“But past history was too strong even for that high and mighty prince.  The statute was a miserable failure.  A little trickery with words would circumvent it.  The chancellor, with the active connivance of the judges, was enabled to do what he had been doing in the past, to enforce the obligations known as trusts.”

How fascinating is this history to our current law of trusts.  The “traditional” trust arose during a 50-year period, as the wealthy sought to avoid the obligations of feudal society.  They employ an exceedingly flexible device, which accomplishes its purpose, but only because many learned people look away during this period.

So also it is with our current law of “living trusts.”  These estate planning trusts came to prominence during the last 50 years.  They suffer from an intellectually deficient legal platform; it makes little sense to contend that one person can simultaneously serve as trustor, trustee, and beneficiary.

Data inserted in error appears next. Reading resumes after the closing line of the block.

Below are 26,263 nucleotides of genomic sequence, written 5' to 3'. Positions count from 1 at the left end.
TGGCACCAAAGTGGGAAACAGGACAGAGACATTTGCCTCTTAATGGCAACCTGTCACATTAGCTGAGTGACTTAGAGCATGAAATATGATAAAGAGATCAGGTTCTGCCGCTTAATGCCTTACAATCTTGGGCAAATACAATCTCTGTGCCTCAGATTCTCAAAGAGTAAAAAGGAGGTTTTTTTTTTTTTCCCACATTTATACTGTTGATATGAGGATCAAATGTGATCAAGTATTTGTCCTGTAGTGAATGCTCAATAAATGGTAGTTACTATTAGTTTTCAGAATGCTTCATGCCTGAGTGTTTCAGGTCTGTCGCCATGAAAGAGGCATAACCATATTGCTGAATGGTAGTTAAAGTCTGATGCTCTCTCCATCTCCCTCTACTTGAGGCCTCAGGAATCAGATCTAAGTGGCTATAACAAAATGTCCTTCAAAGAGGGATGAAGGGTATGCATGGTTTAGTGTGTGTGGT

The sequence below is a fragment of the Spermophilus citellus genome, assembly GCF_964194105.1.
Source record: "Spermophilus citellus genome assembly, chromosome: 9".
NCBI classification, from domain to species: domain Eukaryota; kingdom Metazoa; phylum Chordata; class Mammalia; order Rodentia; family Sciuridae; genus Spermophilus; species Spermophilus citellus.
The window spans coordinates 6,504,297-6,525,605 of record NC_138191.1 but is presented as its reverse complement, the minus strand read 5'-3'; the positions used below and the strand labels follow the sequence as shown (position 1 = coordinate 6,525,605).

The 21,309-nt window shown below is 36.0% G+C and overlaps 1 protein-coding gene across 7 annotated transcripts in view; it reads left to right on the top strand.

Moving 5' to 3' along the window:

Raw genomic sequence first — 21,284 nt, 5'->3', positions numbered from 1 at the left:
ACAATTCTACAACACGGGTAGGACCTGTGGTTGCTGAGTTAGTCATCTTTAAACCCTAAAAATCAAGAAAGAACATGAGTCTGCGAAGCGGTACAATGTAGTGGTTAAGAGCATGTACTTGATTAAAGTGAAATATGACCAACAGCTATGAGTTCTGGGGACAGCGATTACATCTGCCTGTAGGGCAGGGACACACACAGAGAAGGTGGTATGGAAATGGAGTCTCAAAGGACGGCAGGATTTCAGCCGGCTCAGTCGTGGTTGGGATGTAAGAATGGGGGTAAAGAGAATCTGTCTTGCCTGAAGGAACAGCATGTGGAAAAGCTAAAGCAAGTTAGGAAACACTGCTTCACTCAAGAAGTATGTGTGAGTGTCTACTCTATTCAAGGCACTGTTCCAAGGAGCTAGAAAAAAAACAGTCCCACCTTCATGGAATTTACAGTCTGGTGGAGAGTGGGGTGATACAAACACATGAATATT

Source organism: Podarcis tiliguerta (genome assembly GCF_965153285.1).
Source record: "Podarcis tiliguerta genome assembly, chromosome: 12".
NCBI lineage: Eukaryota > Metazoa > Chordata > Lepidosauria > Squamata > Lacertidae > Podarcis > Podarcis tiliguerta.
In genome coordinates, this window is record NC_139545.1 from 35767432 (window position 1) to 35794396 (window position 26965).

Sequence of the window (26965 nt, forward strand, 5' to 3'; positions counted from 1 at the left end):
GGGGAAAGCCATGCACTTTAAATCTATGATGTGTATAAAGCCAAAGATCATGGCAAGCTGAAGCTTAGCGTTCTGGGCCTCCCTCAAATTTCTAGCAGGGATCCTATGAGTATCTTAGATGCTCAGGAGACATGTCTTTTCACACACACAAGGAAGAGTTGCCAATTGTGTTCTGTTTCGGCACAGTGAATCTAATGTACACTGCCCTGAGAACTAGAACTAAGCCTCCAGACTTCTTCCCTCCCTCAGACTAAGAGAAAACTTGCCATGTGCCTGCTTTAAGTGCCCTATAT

Such trusts exist solely to transfer property at death, and solely to avoid the jurisdiction of the probate court.  And yet, with a collective nod, we in the legal profession have said, “Yes, this quasi-will should be valid, and we should honor it, notwithstanding its failure to comply with centuries of law relating to wills.”

The old is new again.

Maitland and Montague, A Sketch of English Legal History (G. P. Putnam’s Sons 1915)

Historic Roots of the English Legal System

Tuesday, April 12th, 2011